Mask Mandates Become Hot-Button Issue In School Board Elections
As local school board candidates campaign for November’s election, COVID-19 has brought them a new hot-button issue — whether officials should mandate students and staff wear masks in school. Some candidates are running on the mandate issue.
Just two weeks before classes at Hilliard City Schools began in August, the district announced it would require face masks for all students and staff Pre-K through sixth grade. The initial announcement made masks optional in the older grades.
The decision angered some parents. A group called Parents for Hilliard City School Board wrote in a statement masking students should be in the hands of the parents, not the superintendent.
Then a month later, with COVID cases surging, Hilliard schools extended the policy to all students, regardless of vaccination status.
Mask mandates like that in Hilliard are why some candidates in the upcoming school board election have been vocal against — and the continuation of — masking policies.
Now the mask mandates have become a central issue in the upcoming Hilliard school board election.
Parents for Hilliard School Board has three candidates running for three spots on the district’s board of education.
Beth Murdoch is one of them. She does not believe the universal mask mandate is the best for students.
"I think personally, that sends the wrong message, that that’s been the message to people that the vaccine doesn’t work," Murdoch said. "And if we’re trying to get more people vaccinated, that’s working in the opposite direction of that.”
Murdoch said her group supports “parent’s choice” to make masking decisions because she believes masks hinder the social, emotional and developmental well-being of students. She adds that for her son, she prefers he does not have to wear a mask.
“I guess it’s part of the platform, because it’s what we’re hearing from the community," she said. "And I believe that we need to address the concerns and issues that the community are bringing up.”
Hilliard is not the only Central Ohio district where masks have become an issue for candidates on the ballot. Districts like Hamilton Local School District, Olentangy Local Schools and Gahanna-Jefferson Schools also have candidates who have spoken out against mask mandates and for parent’s choice.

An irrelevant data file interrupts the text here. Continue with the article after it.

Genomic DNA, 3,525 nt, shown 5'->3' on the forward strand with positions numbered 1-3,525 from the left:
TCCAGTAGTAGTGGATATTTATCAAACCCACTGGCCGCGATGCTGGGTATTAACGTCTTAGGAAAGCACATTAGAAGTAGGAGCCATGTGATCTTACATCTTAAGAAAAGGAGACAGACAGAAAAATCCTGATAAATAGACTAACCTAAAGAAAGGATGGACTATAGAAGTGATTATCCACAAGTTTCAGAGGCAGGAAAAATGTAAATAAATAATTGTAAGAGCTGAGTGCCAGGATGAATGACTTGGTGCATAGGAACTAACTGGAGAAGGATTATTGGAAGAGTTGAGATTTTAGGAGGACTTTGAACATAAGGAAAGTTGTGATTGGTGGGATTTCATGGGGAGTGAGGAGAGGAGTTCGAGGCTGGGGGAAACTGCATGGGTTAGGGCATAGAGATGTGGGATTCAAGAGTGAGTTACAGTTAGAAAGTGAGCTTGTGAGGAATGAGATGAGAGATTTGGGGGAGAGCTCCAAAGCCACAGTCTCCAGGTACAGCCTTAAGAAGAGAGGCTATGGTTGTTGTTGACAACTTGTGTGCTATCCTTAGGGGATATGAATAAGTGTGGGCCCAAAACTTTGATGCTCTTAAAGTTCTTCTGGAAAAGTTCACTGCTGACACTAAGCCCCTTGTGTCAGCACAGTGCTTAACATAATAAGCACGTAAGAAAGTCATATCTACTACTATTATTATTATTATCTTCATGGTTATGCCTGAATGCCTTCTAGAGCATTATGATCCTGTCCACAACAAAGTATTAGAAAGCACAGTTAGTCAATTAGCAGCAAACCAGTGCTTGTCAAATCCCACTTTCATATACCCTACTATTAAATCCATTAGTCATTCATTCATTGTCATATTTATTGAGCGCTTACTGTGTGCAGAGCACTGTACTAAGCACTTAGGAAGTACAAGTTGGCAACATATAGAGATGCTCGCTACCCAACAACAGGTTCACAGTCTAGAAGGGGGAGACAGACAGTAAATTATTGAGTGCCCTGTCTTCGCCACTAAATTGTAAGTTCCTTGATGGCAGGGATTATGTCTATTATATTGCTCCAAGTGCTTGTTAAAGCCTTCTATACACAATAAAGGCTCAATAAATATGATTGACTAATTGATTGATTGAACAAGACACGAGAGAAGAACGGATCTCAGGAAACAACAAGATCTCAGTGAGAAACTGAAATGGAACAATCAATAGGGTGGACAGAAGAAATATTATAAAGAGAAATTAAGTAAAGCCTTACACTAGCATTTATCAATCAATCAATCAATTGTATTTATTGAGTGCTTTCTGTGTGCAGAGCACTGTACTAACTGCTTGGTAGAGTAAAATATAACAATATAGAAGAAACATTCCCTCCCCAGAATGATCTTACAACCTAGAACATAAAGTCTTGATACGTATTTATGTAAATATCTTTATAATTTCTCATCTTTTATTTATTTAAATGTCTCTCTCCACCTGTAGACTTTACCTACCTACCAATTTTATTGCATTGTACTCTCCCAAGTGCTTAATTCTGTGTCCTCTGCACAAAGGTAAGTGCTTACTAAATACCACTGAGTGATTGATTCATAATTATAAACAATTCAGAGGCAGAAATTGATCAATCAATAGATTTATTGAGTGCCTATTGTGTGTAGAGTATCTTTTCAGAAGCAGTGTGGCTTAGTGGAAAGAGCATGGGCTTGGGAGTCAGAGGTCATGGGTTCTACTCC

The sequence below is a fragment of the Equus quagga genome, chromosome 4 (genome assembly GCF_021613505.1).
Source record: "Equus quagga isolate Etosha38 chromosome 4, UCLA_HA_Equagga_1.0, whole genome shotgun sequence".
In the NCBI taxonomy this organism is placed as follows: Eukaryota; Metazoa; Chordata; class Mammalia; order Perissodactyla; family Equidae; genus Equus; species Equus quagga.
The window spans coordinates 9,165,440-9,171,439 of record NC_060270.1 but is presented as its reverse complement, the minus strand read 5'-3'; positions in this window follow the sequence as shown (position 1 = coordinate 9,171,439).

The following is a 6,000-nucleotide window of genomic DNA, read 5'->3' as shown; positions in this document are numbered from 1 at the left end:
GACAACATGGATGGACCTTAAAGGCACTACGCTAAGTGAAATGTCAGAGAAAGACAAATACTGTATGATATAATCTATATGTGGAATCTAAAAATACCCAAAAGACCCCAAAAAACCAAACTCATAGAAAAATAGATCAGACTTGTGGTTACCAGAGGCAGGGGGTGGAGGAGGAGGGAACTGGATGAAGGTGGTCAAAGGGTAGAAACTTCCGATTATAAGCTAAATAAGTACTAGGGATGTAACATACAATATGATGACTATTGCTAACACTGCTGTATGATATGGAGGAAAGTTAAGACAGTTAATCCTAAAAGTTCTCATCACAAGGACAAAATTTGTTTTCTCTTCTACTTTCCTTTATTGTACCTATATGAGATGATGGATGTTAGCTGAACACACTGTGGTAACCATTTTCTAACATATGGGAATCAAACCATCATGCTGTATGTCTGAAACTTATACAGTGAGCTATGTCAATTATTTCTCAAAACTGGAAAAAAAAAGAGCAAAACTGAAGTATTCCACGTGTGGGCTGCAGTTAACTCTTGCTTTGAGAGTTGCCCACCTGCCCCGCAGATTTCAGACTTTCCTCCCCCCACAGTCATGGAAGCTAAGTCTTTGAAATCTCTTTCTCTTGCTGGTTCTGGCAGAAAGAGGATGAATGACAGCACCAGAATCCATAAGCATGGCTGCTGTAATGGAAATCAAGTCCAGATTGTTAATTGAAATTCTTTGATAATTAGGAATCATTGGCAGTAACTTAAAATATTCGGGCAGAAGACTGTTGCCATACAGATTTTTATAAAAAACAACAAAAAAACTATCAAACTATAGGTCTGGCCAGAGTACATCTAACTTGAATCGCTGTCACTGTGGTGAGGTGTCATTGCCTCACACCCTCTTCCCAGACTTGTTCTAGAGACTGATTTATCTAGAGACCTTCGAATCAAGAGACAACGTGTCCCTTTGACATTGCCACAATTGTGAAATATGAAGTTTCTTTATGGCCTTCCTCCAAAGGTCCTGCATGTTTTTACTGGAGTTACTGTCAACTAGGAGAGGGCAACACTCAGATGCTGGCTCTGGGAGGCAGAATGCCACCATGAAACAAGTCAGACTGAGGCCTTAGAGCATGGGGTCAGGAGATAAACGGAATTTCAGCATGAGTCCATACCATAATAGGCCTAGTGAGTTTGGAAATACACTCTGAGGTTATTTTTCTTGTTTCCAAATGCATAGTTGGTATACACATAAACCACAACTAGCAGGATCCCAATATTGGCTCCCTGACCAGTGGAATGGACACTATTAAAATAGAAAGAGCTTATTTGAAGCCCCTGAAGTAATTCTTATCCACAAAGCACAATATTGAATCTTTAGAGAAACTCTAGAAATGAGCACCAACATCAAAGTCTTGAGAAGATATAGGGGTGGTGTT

But school officials and board members who support the mandates point to studies and science. According to the American Academy of Pediatrics, children under 18 account for 26.7% of weekly COVID-19 cases as of last week. The Centers for Disease Control continues to recommend universal indoor masking in schools, saying that it will help maintain in-person learning which benefits students.
Worthington School Board member Nikki Hudson is running for re-election and supports her district’s mask mandate.
Hudson said school board members must follow the facts and not listen to an overly vocal part of the community, which is stated in the Ohio School Board Association code of ethics.
“It’s not that the parent voice doesn’t matter, and I want to be very clear about that," Hudson said. "It is at the end of the day your responsibility as board members to make decisions based on what is in the best interest of the student.”
Earlier this month, Hudson posted on Facebook that she and other school board members received threatening letters, partly due to their stance on mask mandates. Despite the threats, Hudson remains on the ballot — she said to show her children how not to back down to intimidation.
“The reason I chose to go public with this letter is because I feel like this is very much a minority view," she said. "And that minority is being very vocal.”
It may be a minority view nationally but Ohio remains divided on the issue. A recent Axios/Momentive poll showed 43% of Ohioans oppose all mask mandates — one the highest rates of opposition among battleground states. The poll found 40% of Ohioans support mask mandates for everyone in school.
Even though opinion is divided, the anti-mask side is more vocal, said Ohio State political science professor emeritus Herb Asher. Asher said masks and vaccines have been weaponized.
“To have this much debate about mandates that are really for the sake of public health, the issue isn’t really liberty, it’s become a much more political kind of issue,” Asher said.
And while both Hudson and Murdoch have heard different things from their respective communities, Asher said the election will be a good way to determine what the residents truly think.
However, Asher added that if an anti-mask mandate candidate is successful, it might make other school boards more nervous about imposing mandates like this in the future.